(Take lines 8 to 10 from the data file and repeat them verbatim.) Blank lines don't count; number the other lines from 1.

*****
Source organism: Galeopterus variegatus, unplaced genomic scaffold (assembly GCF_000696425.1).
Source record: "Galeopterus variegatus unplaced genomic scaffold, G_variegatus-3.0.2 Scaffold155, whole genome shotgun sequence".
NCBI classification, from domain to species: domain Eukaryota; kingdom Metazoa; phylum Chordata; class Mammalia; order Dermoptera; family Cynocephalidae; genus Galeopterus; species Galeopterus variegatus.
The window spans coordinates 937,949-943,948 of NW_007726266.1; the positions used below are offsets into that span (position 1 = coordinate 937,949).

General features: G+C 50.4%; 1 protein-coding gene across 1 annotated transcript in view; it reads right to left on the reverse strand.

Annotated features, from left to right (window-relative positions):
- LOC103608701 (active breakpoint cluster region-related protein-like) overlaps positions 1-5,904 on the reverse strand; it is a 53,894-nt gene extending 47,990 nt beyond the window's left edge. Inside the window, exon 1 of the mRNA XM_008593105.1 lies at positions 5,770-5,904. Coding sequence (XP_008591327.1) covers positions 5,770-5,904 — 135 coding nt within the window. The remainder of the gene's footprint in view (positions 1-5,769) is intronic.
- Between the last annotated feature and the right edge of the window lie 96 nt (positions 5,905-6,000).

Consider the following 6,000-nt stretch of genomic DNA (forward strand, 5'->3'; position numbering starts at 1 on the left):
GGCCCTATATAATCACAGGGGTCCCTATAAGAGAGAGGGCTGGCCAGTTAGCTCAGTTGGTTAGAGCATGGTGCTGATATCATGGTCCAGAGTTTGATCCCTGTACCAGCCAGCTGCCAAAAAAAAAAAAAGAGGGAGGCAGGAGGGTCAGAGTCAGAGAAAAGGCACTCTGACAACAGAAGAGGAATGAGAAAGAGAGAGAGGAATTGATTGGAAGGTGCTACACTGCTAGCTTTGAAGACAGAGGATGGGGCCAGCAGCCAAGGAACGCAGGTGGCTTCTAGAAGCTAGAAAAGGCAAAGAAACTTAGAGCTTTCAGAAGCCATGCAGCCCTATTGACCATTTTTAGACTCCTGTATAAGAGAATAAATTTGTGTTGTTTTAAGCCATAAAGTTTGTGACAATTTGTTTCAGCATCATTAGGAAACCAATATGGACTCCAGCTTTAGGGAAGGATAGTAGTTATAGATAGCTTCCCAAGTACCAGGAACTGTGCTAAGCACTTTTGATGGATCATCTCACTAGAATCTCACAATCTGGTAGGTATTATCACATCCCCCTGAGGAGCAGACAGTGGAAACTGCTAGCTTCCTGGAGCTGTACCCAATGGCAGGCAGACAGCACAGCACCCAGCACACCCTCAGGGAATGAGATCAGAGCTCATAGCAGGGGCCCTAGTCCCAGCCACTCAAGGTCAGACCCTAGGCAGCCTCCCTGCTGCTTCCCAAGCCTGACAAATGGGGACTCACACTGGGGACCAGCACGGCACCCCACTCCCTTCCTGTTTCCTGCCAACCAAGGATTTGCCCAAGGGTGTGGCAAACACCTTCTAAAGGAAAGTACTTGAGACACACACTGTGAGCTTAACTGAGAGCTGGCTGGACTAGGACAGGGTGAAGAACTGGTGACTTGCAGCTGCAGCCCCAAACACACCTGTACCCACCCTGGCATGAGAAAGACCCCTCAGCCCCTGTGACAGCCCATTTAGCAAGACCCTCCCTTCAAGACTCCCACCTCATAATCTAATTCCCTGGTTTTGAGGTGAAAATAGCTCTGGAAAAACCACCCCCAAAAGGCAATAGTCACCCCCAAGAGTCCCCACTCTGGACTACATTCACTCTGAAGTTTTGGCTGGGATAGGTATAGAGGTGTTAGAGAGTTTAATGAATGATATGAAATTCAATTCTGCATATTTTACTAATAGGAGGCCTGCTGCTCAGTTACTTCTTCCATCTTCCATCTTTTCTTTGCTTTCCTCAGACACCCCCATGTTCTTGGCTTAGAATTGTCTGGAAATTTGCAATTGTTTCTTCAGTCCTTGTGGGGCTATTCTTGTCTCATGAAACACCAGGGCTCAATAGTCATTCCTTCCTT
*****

- Between the last annotated feature and the right edge of the window lie 96 nt (positions 5,905-6,000).

Consider the following 6,000-nt stretch of genomic DNA (forward strand, 5'->3'; position numbering starts at 1 on the left):
GGCCCTATATAATCACAGGGGTCCCTATAAGAGAGAGGGCTGGCCAGTTAGCTCAGTTGGTTAGAGCATGGTGCTGATATCATGGTCCAGAGTTTGATCCCTGTACCAGCCAGCTGCCAAAAAAAAAAAAAGAGGGAGGCAGGAGGGTCAGAGTCAGAGAAAAGGCACTCTGACAACAGAAGAGGAATGAGAAAGAGAGAGAGGAATTGATTGGAAGGTGCTACACTGCTAGCTTTGAAGACAGAGGATGGGGCCAGCAGCCAAGGAACGCAGGTGGCTTCTAGAAGCTAGAAAAGGCAAAGAAACTTAGAGCTTTCAGAAGCCATGCAGCCCTATTGACCATTTTTAGACTCCTGTATAAGAGAATAAATTTGTGTTGTTTTAAGCCATAAAGTTTGTGACAATTTGTTTCAGCATCATTAGGAAACCAATATGGACTCCAGCTTTAGGGAAGGATAGTAGTTATAGATAGCTTCCCAAGTACCAGGAACTGTGCTAAGCACTTTTGATGGATCATCTCACTAGAATCTCACAATCTGGTAGGTATTATCACATCCCCCTGAGGAGCAGACAGTGGAAACTGCTAGCTTCCTGGAGCTGTACCCAATGGCAGGCAGACAGCACAGCACCCAGCACACCCTCAGGGAATGAGATCAGAGCTCATAGCAGGGGCCCTAGTCCCAGCCACTCAAGGTCAGACCCTAGGCAGCCTCCCTGCTGCTTCCCAAGCCTGACAAATGGGGACTCACACTGGGGACCAGCACGGCACCCCACTCCCTTCCTGTTTCCTGCCAACCAAGGATTTGCCCAAGGGTGTGGCAAACACCTTCTAAAGGAAAGTACTTGAGACACACACTGTGAGCTTAACTGAGAGCTGGCTGGACTAGGACAGGGTGAAGAACTGGTGACTTGCAGCTGCAGCCCCAAACACACCTGTACCCACCCTGGCATGAGAAAGACCCCTCAGCCCCTGTGACAGCCCATTTAGCAAGACCCTCCCTTCAAGACTCCCACCTCATAATCTAATTCCCTGGTTTTGAGGTGAAAATAGCTCTGGAAAAACCACCCCCAAAAGGCAATAGTCACCCCCAAGAGTCCCCACTCTGGACTACATTCACTCTGAAGTTTTGGCTGGGATAGGTATAGAGGTGTTAGAGAGTTTAATGAATGATATGAAATTCAATTCTGCATATTTTACTAATAGGAGGCCTGCTGCTCAGTTACTTCTTCCATCTTCCATCTTTTCTTTGCTTTCCTCAGACACCCCCATGTTCTTGGCTTAGAATTGTCTGGAAATTTGCAATTGTTTCTTCAGTCCTTGTGGGGCTATTCTTGTCTCATGAAACACCAGGGCTCAATAGTCATTCCTTCCTT